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The Daily Wildcat

The Daily Wildcat

 

    “Transformers: Fall of Cybertron” for diehard fans of the franchise

    Press Photo
    Press Photo

    Before I’d even played “Transformers: Fall of Cybertron” I assumed it was going to be no better than Michael Bay’s overindulgent cinema debacles, but the game proved me wrong.

    Its charm isn’t apparent to newcomers. Only fans of the previous games in the series will be attracted immediately. The campaign chronologically begins at the end of the story and players take control of the Autobot — that means good Transformer — Bumblebee.

    The first level is a classic tutorial but without any of the context to make it interesting. Everything is driven by pure nostalgia. The controls are a little odd at first, especially the ability to shift shooting hands and, in effect, slightly shift the camera angle.

    Then, just as the player gets comfortable walking around and shooting their weapons, the game introduces vehicle transformations. This is immediately disorienting, and probably the most difficult aspect to adjust to. The caveat, however, is that eventually the rapid transformations between human form and vehicle form become one of the most enjoyable parts of the gameplay.
    After that first level, things start to improve. Optimus Prime, the poster child of Transformers, becomes the player character, and the story starts to make sense. The Autobots and Decepticons — those are the bad guys — are at war. The Decepticons, led by Megatron, ruined their planet, Cybertron. The Autobots want to get out, but due to their vindictive nature, the Decepticons aren’t having it. They, as usual, want to wipe the Autobots out entirely.

    Aside from cheesy dialogue and an abrupt increase in difficulty, things steadily get more enjoyable. More weapons become available and the controls are a bit more natural. All in all though, the Autobots prove to be pretty unlikeable, despite being the ones everyone should like.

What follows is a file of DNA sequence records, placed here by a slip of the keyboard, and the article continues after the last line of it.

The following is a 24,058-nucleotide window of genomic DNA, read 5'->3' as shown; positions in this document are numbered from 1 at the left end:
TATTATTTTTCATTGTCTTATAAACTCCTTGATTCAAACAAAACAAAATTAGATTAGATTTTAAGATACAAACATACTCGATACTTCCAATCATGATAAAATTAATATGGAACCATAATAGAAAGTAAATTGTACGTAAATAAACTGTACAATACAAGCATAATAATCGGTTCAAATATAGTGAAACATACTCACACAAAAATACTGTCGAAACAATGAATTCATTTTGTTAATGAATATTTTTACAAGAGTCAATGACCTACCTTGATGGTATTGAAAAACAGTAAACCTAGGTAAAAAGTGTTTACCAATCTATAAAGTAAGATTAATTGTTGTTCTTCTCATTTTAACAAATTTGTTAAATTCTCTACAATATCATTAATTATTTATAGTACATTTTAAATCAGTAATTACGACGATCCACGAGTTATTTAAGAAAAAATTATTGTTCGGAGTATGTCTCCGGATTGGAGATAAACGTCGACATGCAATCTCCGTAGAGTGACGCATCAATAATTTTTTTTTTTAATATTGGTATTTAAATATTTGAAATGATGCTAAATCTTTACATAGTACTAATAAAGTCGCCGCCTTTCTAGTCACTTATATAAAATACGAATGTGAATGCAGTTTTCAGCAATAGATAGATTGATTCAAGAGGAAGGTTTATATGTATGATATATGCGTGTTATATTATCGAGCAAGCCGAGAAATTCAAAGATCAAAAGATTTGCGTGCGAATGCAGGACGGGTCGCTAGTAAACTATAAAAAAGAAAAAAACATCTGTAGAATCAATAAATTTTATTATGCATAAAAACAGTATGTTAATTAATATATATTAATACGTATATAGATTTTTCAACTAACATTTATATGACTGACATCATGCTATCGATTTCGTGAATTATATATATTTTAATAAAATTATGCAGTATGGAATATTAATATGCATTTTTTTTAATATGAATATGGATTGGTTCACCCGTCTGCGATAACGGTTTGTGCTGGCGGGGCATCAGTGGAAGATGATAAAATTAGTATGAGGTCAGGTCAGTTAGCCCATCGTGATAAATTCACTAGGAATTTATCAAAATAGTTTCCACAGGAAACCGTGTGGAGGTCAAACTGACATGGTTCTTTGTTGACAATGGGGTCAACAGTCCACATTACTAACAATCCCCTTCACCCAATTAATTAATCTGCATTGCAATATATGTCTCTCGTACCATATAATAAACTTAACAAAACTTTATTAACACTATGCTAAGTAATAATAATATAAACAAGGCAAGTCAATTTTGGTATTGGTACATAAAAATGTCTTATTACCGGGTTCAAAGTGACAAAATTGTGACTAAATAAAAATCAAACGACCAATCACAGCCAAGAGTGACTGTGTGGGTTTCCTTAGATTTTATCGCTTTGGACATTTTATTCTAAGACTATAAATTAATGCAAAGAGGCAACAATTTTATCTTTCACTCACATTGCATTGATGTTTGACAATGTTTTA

Eventually players have a chance to be the Decepticons. This is when the game flips the fun switch and becomes a blast. I don’t know whether it’s the superior character design, more complex story and motivation or more enjoyable levels that changes things so much, but it’s probably some combination of the three.

    Flying vehicle forms are introduced. Even better, more innovative weapons start showing up. There’s a power struggle over who should lead the Decepticons, a botched assault saved only by the player’s efforts and suddenly it’s like the Power Rangers up in there because Transformers start combining.

    There is some saving grace for the Autobots though. When the story switches back to their point of view, the player’s vehicle form becomes a damned Tyrannosaurus rex that spits fire from its mouth. It’s not the easiest form to control, but it’s so bad-ass that it doesn’t matter.

    The last level is hands down the best, as the player gets to control all the best Transformers on both sides of the war. Then, of course, there’s an exciting showdown between Optimus and Megatron that actually feels like a final struggle.

    So despite the story not making a whole lot of sense all the time, eventually, it is fun. Plus, without giving any spoilers, the sequel that it sets up looks immensely intriguing.

    As for the multiplayer, it’s OK. There’s an even greater learning curve, and lobbies aren’t that full, but there’s a huge potential for customization. Players can level up their Transformer and unlock all kinds of weapons and upgrades, though there are only four game-types to use them in.

    It’s not the game’s fault for having empty lobbies, because competing against the likes of “Call of Duty” is impossible. It could be a great time if more people played.

    All things considered, the game is worth taking a look at. It’s a fun way to spend a handful of hours, playing the game and then putting it down. There’s no way “Fall of Cybertron” can keep you busy for a long time, but if you can afford it, check it out.

    — Jason Krell is the copy chief of the Arizona Daily Wildcat. He can be reached at arts@wildcat.arizona.edu or on Twitter via @Jason_Krell.

    Follow us on Twitter @wildcatarts.

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